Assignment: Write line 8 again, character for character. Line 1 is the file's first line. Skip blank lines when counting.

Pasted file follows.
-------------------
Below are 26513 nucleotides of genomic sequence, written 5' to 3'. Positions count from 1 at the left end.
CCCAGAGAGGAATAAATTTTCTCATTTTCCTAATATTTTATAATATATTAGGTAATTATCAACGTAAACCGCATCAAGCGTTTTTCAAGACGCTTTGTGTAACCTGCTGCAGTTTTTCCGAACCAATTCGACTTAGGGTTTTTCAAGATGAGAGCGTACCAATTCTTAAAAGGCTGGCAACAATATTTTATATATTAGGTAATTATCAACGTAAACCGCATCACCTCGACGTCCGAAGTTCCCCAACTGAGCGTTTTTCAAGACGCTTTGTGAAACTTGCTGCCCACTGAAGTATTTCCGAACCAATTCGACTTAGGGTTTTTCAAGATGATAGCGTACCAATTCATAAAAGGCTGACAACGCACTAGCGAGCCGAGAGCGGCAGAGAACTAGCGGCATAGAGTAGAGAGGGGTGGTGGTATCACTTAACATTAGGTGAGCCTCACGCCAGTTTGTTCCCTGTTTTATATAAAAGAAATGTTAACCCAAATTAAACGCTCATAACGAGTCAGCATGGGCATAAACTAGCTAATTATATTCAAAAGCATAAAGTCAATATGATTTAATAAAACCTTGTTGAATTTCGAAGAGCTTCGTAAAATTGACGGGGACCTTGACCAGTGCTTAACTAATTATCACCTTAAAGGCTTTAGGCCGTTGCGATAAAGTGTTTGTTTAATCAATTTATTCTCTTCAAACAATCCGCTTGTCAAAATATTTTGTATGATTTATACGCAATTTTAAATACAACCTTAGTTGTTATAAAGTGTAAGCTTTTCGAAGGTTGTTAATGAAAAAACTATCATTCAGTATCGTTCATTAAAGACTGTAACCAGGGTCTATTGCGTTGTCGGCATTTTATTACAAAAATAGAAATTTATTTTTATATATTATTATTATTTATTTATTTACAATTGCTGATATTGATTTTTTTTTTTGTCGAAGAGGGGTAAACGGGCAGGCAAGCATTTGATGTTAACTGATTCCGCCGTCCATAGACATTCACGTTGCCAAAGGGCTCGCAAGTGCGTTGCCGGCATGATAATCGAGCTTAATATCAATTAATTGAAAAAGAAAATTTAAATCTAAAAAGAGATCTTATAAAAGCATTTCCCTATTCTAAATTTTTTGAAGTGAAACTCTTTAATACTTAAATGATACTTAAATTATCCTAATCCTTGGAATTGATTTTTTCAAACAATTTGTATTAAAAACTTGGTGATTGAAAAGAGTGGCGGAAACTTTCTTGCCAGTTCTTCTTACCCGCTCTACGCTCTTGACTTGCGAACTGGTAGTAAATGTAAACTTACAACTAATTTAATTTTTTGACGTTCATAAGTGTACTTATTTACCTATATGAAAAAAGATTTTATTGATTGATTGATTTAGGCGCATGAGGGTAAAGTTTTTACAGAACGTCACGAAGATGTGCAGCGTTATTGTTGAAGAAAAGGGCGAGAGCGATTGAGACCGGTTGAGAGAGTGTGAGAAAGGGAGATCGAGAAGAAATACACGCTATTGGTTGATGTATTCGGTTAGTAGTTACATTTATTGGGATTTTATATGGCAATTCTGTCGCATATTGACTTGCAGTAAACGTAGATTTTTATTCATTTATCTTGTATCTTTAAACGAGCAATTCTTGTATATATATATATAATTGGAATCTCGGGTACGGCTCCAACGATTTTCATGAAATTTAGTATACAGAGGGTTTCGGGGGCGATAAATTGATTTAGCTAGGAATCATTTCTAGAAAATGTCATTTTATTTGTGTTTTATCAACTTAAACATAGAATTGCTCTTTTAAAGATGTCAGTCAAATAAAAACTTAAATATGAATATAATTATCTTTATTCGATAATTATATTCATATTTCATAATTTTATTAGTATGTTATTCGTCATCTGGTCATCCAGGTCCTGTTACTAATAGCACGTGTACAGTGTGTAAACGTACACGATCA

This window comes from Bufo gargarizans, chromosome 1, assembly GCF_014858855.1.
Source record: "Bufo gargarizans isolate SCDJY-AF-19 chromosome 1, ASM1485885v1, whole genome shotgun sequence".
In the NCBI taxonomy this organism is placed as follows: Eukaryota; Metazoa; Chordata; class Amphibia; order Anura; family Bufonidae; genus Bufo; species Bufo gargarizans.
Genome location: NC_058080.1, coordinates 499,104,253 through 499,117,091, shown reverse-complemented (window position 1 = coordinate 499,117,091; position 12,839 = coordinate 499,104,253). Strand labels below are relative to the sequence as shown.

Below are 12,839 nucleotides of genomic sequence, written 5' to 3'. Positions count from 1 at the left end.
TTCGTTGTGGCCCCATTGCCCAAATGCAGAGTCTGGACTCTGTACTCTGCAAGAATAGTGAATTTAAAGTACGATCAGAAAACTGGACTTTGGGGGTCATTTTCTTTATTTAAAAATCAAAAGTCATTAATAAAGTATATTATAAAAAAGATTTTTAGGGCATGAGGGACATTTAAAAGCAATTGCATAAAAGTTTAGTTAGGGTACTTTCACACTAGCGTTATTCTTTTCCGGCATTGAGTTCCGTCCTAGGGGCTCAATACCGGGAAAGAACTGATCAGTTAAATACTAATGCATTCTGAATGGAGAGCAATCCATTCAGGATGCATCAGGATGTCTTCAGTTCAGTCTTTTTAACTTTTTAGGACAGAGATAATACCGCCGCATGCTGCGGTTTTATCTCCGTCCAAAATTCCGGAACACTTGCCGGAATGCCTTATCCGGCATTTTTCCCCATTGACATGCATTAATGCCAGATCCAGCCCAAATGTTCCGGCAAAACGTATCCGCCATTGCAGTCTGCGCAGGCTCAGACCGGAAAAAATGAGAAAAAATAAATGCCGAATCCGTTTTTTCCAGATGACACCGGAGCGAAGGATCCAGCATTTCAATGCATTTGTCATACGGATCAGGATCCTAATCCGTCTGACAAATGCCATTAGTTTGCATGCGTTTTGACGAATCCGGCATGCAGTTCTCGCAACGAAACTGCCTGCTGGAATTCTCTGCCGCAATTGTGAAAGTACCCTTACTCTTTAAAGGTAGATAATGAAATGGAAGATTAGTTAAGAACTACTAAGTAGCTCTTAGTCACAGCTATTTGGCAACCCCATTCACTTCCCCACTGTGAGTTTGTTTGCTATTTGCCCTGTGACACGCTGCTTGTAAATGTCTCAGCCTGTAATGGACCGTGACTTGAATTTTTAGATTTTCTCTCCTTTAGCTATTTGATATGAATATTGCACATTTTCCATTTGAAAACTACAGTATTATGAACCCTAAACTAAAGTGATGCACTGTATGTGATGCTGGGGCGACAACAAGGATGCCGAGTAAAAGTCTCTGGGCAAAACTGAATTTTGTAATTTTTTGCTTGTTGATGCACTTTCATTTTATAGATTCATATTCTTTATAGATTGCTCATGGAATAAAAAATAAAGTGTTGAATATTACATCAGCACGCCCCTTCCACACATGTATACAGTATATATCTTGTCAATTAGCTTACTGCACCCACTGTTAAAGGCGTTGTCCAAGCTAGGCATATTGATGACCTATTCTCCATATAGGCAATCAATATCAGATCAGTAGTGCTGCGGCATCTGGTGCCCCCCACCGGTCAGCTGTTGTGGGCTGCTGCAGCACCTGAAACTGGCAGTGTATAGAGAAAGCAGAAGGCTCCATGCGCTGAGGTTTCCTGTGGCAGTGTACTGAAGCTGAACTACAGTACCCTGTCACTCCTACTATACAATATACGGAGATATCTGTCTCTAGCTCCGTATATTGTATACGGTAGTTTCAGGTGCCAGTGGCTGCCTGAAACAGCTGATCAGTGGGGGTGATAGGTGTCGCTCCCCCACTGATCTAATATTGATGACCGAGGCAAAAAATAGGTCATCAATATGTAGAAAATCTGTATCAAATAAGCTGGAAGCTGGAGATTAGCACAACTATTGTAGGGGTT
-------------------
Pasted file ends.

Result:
TTCGTTGTGGCCCCATTGCCCAAATGCAGAGTCTGGACTCTGTACTCTGCAAGAATAGTGAATTTAAAGTACGATCAGAAAACTGGACTTTGGGGGTCATTTTCTTTATTTAAAAATCAAAAGTCATTAATAAAGTATATTATAAAAAAGATTTTTAGGGCATGAGGGACATTTAAAAGCAATTGCATAAAAGTTTAGTTAGGGTACTTTCACACTAGCGTTATTCTTTTCCGGCATTGAGTTCCGTCCTAGGGGCTCAATACCGGGAAAGAACTGATCAGTTAAATACTAATGCATTCTGAATGGAGAGCAATCCATTCAGGATGCATCAGGATGTCTTCAGTTCAGTCTTTTTAACTTTTTAGGACAGAGATAATACCGCCGCATGCTGCGGTTTTATCTCCGTCCAAAATTCCGGAACACTTGCCGGAATGCCTTATCCGGCATTTTTCCCCATTGACATGCATTAATGCCAGATCCAGCCCAAATGTTCCGGCAAAACGTATCCGCCATTGCAGTCTGCGCAGGCTCAGACCGGAAAAAATGAGAAAAAATAAATGCCGAATCCGTTTTTTCCAGATGACACCGGAGCGAAGGATCCAGCATTTCAATGCATTTGTCATACGGATCAGGATCCTAATCCGTCTGACAAATGCCATTAGTTTGCATGCGTTTTGACGAATCCGGCATGCAGTTCTCGCAACGAAACTGCCTGCTGGAATTCTCTGCCGCAATTGTGAAAGTACCCTTACTCTTTAAAGGTAGATAATGAAATGGAAGATTAGTTAAGAACTACTAAGTAGCTCTTAGTCACAGCTATTTGGCAACCCCATTCACTTCCCCACTGTGAGTTTGTTTGCTATTTGCCCTGTGACACGCTGCTTGTAAATGTCTCAGCCTGTAATGGACCGTGACTTGAATTTTTAGATTTTCTCTCCTTTAGCTATTTGATATGAATATTGCACATTTTCCATTTGAAAACTACAGTATTATGAACCCTAAACTAAAGTGATGCACTGTATGTGATGCTGGGGCGACAACAAGGATGCCGAGTAAAAGTCTCTGGGCAAAACTGAATTTTGTAATTTTTTGCTTGTTGATGCACTTTCATTTTATAGATTCATATTCTTTATAGATTGCTCATGGAATAAAAAATAAAGTGTTGAATATTACATCAGCACGCCCCTTCCACACATGTATACAGTATATATCTTGTCAATTAGCTTACTGCACCCACTGTTAAAGGCGTTGTCCAAGCTAGGCATATTGATGACCTATTCTCCATATAGGCAATCAATATCAGATCAGTAGTGCTGCGGCATCTGGTGCCCCCCACCGGTCAGCTGTTGTGGGCTGCTGCAGCACCTGAAACTGGCAGTGTATAGAGAAAGCAGAAGGCTCCATGCGCTGAGGTTTCCTGTGGCAGTGTACTGAAGCTGAACTACAGTACCCTGTCACTCCTACTATACAATATACGGAGATATCTGTCTCTAGCTCCGTATATTGTATACGGTAGTTTCAGGTGCCAGTGGCTGCCTGAAACAGCTGATCAGTGGGGGTGATAGGTGTCGCTCCCCCACTGATCTAATATTGATGACCGAGGCAAAAAATAGGTCATCAATATGTAGAAAATCTGTATCAAATAAGCTGGAAGCTGGAGATTAGCACAACTATTGTAGGGGTT